Almost 70 per cent of local government workers
considered leaving their jobs in the past year, according to a
survey of 4,500 staff.
NOP survey, commissioned by public sector union Unison to look at
attitudes to pay and working conditions, also found that 71 per
cent felt that workload and pressure had increased during the past
survey’s findings, which highlight poor pay as a key reason for
workers’ dissatisfaction, came as Unison started balloting local
government staff this week to support a national strike over pay on
union is one of three – with GMB and TGWU – which are asking for a
6 per cent rise.
Meanwhile, council staff in
London staged a two-day strike this week over London weighting,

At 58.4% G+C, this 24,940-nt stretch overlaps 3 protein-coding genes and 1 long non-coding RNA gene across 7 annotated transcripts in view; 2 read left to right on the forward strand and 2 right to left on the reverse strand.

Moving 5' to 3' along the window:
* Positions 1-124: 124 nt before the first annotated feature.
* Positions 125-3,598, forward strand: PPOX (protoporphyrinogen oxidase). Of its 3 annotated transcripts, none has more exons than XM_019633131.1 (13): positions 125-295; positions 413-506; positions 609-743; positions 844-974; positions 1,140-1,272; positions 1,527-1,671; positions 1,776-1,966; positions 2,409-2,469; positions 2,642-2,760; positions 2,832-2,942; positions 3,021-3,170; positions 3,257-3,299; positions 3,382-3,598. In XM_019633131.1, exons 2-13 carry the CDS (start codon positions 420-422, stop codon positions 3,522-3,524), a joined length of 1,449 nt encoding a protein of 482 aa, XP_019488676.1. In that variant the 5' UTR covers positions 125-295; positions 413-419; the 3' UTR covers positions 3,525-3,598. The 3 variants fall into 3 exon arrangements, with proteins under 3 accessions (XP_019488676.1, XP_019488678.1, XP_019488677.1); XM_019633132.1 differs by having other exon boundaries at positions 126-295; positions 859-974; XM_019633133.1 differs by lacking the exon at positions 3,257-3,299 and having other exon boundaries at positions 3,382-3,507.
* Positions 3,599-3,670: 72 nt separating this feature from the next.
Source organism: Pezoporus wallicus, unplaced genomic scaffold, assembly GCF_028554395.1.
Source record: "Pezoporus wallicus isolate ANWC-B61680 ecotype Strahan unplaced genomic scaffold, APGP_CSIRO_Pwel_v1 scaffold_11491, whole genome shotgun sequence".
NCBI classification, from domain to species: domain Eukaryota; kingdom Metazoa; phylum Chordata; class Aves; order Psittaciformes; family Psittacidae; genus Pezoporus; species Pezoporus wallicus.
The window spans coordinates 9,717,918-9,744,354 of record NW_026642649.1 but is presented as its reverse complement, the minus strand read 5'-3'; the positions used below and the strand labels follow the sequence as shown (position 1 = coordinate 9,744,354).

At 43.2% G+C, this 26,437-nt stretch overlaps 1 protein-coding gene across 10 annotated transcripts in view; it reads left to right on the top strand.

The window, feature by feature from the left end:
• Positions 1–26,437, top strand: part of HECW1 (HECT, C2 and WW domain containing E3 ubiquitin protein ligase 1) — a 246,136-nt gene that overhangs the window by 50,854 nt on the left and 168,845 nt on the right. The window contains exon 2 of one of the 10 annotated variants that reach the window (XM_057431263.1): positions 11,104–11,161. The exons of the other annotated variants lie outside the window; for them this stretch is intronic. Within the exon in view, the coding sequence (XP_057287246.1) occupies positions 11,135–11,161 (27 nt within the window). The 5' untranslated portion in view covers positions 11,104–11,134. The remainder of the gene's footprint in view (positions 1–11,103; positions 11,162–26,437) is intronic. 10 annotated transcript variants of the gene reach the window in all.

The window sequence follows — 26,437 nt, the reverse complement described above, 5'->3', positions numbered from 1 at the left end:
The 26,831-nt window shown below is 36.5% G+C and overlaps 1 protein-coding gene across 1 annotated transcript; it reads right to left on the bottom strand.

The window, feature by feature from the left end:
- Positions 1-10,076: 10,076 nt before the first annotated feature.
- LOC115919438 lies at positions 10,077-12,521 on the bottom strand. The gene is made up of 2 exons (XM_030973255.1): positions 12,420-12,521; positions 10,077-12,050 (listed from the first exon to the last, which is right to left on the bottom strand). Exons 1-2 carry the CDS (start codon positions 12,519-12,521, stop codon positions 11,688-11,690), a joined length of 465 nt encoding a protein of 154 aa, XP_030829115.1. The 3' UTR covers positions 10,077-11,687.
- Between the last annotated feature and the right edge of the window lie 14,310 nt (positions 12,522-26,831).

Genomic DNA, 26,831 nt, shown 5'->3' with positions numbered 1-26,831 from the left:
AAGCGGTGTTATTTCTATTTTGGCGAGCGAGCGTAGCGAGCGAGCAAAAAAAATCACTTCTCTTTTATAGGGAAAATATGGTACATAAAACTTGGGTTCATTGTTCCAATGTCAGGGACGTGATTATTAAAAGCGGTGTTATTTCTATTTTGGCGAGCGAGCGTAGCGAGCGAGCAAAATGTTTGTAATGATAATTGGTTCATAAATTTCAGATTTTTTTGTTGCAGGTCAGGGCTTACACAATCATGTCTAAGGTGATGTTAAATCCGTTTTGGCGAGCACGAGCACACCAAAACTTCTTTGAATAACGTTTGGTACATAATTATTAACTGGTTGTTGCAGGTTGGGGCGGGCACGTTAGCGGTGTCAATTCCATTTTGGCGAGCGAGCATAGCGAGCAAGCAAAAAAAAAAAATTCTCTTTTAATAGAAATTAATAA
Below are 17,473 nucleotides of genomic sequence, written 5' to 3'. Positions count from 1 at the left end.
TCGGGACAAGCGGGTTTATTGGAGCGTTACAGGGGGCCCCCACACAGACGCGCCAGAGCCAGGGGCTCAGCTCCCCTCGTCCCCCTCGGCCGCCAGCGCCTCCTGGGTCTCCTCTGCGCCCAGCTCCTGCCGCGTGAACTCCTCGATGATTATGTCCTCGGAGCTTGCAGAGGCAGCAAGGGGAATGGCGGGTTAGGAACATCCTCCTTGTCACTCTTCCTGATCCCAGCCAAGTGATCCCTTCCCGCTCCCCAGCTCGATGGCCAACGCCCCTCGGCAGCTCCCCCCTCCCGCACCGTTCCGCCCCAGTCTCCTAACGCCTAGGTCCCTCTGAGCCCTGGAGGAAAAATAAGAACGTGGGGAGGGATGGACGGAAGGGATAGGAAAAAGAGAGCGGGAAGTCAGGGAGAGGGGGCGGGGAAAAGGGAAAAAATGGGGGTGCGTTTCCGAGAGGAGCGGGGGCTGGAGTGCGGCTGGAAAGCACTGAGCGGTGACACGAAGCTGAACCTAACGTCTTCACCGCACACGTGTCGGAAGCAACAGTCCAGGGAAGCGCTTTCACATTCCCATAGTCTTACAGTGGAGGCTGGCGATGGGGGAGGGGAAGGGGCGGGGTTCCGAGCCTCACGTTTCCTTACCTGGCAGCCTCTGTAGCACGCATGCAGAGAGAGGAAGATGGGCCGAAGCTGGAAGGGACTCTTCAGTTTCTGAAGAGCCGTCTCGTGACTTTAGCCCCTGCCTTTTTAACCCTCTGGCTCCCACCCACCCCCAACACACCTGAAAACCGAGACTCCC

which Unison wants to see raised to a flat rate of £4,000 for
inner and outer London.
national secretary for local government Heather Wakefield said:
“The employers can show they are serious about the recruitment and
retention crisis by making a realistic pay offer and demonstrating
just how much they value their employees.”
executive director of the Employers Organisation Charles Nolda said
that the current 3 per cent offer would not be bettered.
“Councils cannot afford more.
Going out on strike will not reopen negotiations or find extra
money,” he said. Urging workers to “reject the futile calls for
strike action,” Nolda said the 3 per cent deal, which he claimed
was well above inflation, was a “fair and reasonable
organisation’s deputy executive director Rob Pinkham added: “What
the unions are asking for would add almost 12 per cent to the pay
said that in order to meet the demand for a 6 per cent rise, cuts
in staffing would be needed or council tax would have to be raised
by an average of £80 per household.
more on the Unison survey tel: 0207 388 2366.